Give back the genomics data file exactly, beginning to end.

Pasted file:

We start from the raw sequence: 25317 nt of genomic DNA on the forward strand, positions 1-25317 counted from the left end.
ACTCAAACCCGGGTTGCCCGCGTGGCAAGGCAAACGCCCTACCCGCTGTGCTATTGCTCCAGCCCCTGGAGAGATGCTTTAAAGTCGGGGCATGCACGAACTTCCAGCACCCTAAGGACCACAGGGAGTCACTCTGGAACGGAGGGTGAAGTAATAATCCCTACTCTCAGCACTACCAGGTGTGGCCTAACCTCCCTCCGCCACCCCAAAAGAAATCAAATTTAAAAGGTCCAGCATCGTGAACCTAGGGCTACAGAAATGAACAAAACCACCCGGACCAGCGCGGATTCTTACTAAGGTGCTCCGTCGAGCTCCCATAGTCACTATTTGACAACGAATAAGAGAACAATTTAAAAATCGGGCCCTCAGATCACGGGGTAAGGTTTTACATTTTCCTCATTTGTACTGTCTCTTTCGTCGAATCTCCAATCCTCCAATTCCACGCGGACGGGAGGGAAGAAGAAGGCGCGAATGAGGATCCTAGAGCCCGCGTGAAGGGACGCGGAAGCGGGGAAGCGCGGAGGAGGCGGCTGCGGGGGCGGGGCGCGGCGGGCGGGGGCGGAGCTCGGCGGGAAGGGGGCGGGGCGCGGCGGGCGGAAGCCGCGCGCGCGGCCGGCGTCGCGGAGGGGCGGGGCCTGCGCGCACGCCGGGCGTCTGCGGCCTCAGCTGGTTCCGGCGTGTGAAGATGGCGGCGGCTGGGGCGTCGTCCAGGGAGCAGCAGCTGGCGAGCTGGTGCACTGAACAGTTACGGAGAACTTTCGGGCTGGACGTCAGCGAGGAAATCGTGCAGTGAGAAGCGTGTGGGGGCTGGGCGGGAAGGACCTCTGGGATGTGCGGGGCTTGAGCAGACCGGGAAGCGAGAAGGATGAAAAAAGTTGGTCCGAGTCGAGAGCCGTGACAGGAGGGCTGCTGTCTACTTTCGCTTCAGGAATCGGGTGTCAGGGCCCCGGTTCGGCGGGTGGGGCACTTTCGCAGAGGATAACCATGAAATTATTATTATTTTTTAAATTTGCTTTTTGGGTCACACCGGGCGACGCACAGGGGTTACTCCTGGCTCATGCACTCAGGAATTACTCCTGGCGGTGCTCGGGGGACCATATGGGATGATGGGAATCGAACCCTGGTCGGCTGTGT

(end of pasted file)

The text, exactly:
We start from the raw sequence: 25317 nt of genomic DNA on the forward strand, positions 1-25317 counted from the left end.
ACTCAAACCCGGGTTGCCCGCGTGGCAAGGCAAACGCCCTACCCGCTGTGCTATTGCTCCAGCCCCTGGAGAGATGCTTTAAAGTCGGGGCATGCACGAACTTCCAGCACCCTAAGGACCACAGGGAGTCACTCTGGAACGGAGGGTGAAGTAATAATCCCTACTCTCAGCACTACCAGGTGTGGCCTAACCTCCCTCCGCCACCCCAAAAGAAATCAAATTTAAAAGGTCCAGCATCGTGAACCTAGGGCTACAGAAATGAACAAAACCACCCGGACCAGCGCGGATTCTTACTAAGGTGCTCCGTCGAGCTCCCATAGTCACTATTTGACAACGAATAAGAGAACAATTTAAAAATCGGGCCCTCAGATCACGGGGTAAGGTTTTACATTTTCCTCATTTGTACTGTCTCTTTCGTCGAATCTCCAATCCTCCAATTCCACGCGGACGGGAGGGAAGAAGAAGGCGCGAATGAGGATCCTAGAGCCCGCGTGAAGGGACGCGGAAGCGGGGAAGCGCGGAGGAGGCGGCTGCGGGGGCGGGGCGCGGCGGGCGGGGGCGGAGCTCGGCGGGAAGGGGGCGGGGCGCGGCGGGCGGAAGCCGCGCGCGCGGCCGGCGTCGCGGAGGGGCGGGGCCTGCGCGCACGCCGGGCGTCTGCGGCCTCAGCTGGTTCCGGCGTGTGAAGATGGCGGCGGCTGGGGCGTCGTCCAGGGAGCAGCAGCTGGCGAGCTGGTGCACTGAACAGTTACGGAGAACTTTCGGGCTGGACGTCAGCGAGGAAATCGTGCAGTGAGAAGCGTGTGGGGGCTGGGCGGGAAGGACCTCTGGGATGTGCGGGGCTTGAGCAGACCGGGAAGCGAGAAGGATGAAAAAAGTTGGTCCGAGTCGAGAGCCGTGACAGGAGGGCTGCTGTCTACTTTCGCTTCAGGAATCGGGTGTCAGGGCCCCGGTTCGGCGGGTGGGGCACTTTCGCAGAGGATAACCATGAAATTATTATTATTTTTTAAATTTGCTTTTTGGGTCACACCGGGCGACGCACAGGGGTTACTCCTGGCTCATGCACTCAGGAATTACTCCTGGCGGTGCTCGGGGGACCATATGGGATGATGGGAATCGAACCCTGGTCGGCTGTGT